I woke this morning to the sound of rain on my window, and the dull roar of water rushing in the creek which runs adjacent to my house. Even before the last 24 hours’ rainfall and runoff, the normally quiet brook had long since overwhelmed its banks and transformed into a raging river.
I knew without looking that the water would be higher and running faster than the night before, and my mind turned to the flood warnings and watches which had already been issued. I wasn’t concerned about our little creek, since it doesn’t pose a threat to our house, but rather to all those who aren’t so lucky. Particularly those who live in the low-lying areas along the banks of the Chenango and Susquehanna Rivers.
I wasn’t here to witness the devastation of the floods in 2006 first hand. And based on the first-hand accounts I’ve heard and pictures I’ve seen, I hope Chenango and the surrounding counties never have to endure such a catastrophic event again in my lifetime.
Those thoughts were wiped momentarily from my mind however, when I learned of the events in Japan. It started with an 8.9 magnitude earthquake more than 15 feet below the surface of the earth and 80 miles off the coast of Honshu. The largest quake in the country’s recorded history. Then, as if the damage from the quake itself wasn’t enough, there was the tsunami which followed in its aftermath devastating areas in the Northeast region of the nation. And then a nuclear emergency declared as a result of damage at one of Japan’s nuclear facilities.
The images I’ve seen are surreal. Oil refineries and office buildings in flames. Factories in ruin. Roadways buckled. Houses washed out to sea. Cars and planes tossed around like match sticks.
One of the most haunting photos, though, was one which looked to have been taken on a cell phone: a couple huddling together as they watch the ceiling cave in.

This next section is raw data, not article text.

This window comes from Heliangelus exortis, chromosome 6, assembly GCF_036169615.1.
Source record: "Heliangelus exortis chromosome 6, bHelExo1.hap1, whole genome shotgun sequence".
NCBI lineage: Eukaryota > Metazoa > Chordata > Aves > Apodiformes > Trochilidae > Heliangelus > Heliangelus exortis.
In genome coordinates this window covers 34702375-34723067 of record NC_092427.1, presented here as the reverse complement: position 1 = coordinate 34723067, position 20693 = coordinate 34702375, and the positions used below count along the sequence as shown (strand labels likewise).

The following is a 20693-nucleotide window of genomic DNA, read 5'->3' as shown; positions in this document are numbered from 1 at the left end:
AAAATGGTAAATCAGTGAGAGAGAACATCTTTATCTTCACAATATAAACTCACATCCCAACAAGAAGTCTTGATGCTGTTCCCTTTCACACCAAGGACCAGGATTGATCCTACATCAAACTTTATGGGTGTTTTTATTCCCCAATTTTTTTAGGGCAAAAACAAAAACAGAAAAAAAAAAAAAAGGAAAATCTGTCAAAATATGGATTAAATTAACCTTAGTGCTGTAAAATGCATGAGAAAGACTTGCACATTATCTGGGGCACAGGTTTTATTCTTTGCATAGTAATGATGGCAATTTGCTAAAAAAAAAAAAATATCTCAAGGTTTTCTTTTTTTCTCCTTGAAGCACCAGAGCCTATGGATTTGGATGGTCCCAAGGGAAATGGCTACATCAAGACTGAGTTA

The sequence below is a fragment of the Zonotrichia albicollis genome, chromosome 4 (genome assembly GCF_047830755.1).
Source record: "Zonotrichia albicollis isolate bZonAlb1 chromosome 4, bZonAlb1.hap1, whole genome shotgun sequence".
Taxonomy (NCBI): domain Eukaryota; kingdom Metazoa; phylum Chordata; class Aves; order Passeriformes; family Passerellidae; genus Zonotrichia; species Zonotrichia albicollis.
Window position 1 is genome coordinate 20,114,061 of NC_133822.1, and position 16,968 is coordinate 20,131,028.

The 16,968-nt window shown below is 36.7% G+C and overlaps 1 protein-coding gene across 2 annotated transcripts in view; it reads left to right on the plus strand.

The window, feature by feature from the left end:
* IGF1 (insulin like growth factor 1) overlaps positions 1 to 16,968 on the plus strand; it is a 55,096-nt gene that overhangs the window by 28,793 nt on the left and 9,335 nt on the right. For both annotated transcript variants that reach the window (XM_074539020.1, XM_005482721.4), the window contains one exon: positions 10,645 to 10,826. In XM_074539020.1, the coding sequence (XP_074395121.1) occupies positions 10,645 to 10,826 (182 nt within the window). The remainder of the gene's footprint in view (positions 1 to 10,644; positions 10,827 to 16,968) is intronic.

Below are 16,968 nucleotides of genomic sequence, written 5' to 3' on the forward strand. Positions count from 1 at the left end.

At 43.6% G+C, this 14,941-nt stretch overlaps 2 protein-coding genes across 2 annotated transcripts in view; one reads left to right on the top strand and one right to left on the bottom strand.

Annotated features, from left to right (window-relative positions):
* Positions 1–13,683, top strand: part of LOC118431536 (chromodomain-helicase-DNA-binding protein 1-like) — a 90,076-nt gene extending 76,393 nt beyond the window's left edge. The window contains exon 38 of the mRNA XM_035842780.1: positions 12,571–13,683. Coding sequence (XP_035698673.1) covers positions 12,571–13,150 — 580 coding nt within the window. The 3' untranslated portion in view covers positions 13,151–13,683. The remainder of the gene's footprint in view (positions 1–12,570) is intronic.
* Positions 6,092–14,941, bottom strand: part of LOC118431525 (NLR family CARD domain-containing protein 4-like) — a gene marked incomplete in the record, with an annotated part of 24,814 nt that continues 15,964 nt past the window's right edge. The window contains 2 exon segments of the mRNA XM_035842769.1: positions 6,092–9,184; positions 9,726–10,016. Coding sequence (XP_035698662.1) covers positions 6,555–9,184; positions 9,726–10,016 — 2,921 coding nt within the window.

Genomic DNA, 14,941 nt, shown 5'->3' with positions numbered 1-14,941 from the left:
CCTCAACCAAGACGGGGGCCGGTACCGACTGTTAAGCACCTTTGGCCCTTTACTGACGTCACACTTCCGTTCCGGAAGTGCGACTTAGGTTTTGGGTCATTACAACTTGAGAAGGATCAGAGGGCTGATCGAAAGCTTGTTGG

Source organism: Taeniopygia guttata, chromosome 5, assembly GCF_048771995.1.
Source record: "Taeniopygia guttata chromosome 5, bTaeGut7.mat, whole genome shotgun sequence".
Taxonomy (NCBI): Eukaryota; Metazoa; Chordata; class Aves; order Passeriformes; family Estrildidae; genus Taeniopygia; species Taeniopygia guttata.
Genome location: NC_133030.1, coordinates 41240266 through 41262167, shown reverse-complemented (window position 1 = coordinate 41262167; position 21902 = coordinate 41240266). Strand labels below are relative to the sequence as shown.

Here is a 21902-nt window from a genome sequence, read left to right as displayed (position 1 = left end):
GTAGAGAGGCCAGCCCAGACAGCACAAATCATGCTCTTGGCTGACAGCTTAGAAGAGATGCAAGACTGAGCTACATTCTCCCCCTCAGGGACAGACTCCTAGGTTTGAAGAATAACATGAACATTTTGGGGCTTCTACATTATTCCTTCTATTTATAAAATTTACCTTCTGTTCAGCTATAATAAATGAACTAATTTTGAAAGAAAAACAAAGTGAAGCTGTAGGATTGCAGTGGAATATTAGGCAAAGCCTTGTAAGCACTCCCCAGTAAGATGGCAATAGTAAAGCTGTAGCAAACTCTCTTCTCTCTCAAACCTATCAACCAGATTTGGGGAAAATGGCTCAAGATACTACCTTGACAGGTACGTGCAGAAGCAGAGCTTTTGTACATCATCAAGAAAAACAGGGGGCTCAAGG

That was the one which made it all real to me. For the true devastation isn’t about buildings and infrastructure (as horrific as that may be) but about the people. Millions of lives changed in an instant, all because of a shift along a fault line deep beneath the Earth’s crust.
All morning I held my breath as I viewed the images coming out of Japan and waiting to see if what havoc the tsunami would wreak on the rest of the world, including Hawaii and the West Coast. I was engrossed in the live video and Twitter feed coming out of Hawaii. (Did you know the Pacific Fleet is on Twitter?) I even briefly tried following the #tsunami trending topic, but it was flying so fast I couldn’t make sense of all the posts, many of which were in other languages.
Interspersed with all of that, I was seeing constant Facebook updates as people confirmed their family and friends in Japan were indeed okay.
But then everything I was seeing and reading seemed to slow to a stop as one Facebook post made this cataclysmic event suddenly very personal. It was my cousin Peggy’s status about her son Sean’s wife Ai, who is from Japan. You see, her family lives in Sendai, the capital of the Miyagi prefecture. While she had heard briefly from her father, there were many others from whom she still has not heard.
Sendai should sound familiar. According to news reports, the tsunami which hit the city’s port was 10 meters high. That’s over 30 feet. Many of the worst images we’ve seen have come from this region – the airport underwater, houses and cars washed out to sea, some of them in flames.
All I can think of is Ai seeing those same pictures, waiting to hear about her family. My whole family shares her pain as we send our thoughts and prayers to her and all those affected by this catastrophic event.
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